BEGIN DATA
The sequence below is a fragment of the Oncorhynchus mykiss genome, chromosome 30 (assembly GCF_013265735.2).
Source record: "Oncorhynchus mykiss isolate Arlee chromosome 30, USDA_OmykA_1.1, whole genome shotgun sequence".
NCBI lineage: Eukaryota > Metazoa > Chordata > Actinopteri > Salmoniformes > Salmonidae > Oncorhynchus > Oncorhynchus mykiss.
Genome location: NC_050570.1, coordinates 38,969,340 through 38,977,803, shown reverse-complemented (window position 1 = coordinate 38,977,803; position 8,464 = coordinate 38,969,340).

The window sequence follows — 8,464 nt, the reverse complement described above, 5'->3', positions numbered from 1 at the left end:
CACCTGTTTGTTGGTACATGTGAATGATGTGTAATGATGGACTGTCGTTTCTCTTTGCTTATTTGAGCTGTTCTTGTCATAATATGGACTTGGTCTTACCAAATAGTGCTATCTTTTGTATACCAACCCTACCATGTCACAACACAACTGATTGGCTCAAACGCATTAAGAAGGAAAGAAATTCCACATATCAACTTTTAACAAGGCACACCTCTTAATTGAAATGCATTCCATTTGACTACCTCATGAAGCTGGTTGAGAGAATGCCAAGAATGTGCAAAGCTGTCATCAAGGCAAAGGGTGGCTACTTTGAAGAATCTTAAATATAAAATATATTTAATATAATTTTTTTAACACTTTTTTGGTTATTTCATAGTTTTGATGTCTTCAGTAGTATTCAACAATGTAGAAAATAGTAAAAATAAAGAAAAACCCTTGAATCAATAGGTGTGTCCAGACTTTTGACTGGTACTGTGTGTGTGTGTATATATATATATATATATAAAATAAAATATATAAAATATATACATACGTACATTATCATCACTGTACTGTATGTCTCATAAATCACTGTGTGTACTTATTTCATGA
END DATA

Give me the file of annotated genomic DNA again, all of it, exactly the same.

The sequence below is a fragment of the Oncorhynchus mykiss genome, chromosome 30 (assembly GCF_013265735.2).
Source record: "Oncorhynchus mykiss isolate Arlee chromosome 30, USDA_OmykA_1.1, whole genome shotgun sequence".
NCBI lineage: Eukaryota > Metazoa > Chordata > Actinopteri > Salmoniformes > Salmonidae > Oncorhynchus > Oncorhynchus mykiss.
Genome location: NC_050570.1, coordinates 38,969,340 through 38,977,803, shown reverse-complemented (window position 1 = coordinate 38,977,803; position 8,464 = coordinate 38,969,340).

The window sequence follows — 8,464 nt, the reverse complement described above, 5'->3', positions numbered from 1 at the left end:
CACCTGTTTGTTGGTACATGTGAATGATGTGTAATGATGGACTGTCGTTTCTCTTTGCTTATTTGAGCTGTTCTTGTCATAATATGGACTTGGTCTTACCAAATAGTGCTATCTTTTGTATACCAACCCTACCATGTCACAACACAACTGATTGGCTCAAACGCATTAAGAAGGAAAGAAATTCCACATATCAACTTTTAACAAGGCACACCTCTTAATTGAAATGCATTCCATTTGACTACCTCATGAAGCTGGTTGAGAGAATGCCAAGAATGTGCAAAGCTGTCATCAAGGCAAAGGGTGGCTACTTTGAAGAATCTTAAATATAAAATATATTTAATATAATTTTTTTAACACTTTTTTGGTTATTTCATAGTTTTGATGTCTTCAGTAGTATTCAACAATGTAGAAAATAGTAAAAATAAAGAAAAACCCTTGAATCAATAGGTGTGTCCAGACTTTTGACTGGTACTGTGTGTGTGTGTATATATATATATATATATAAAATAAAATATATAAAATATATACATACGTACATTATCATCACTGTACTGTATGTCTCATAAATCACTGTGTGTACTTATTTCATGA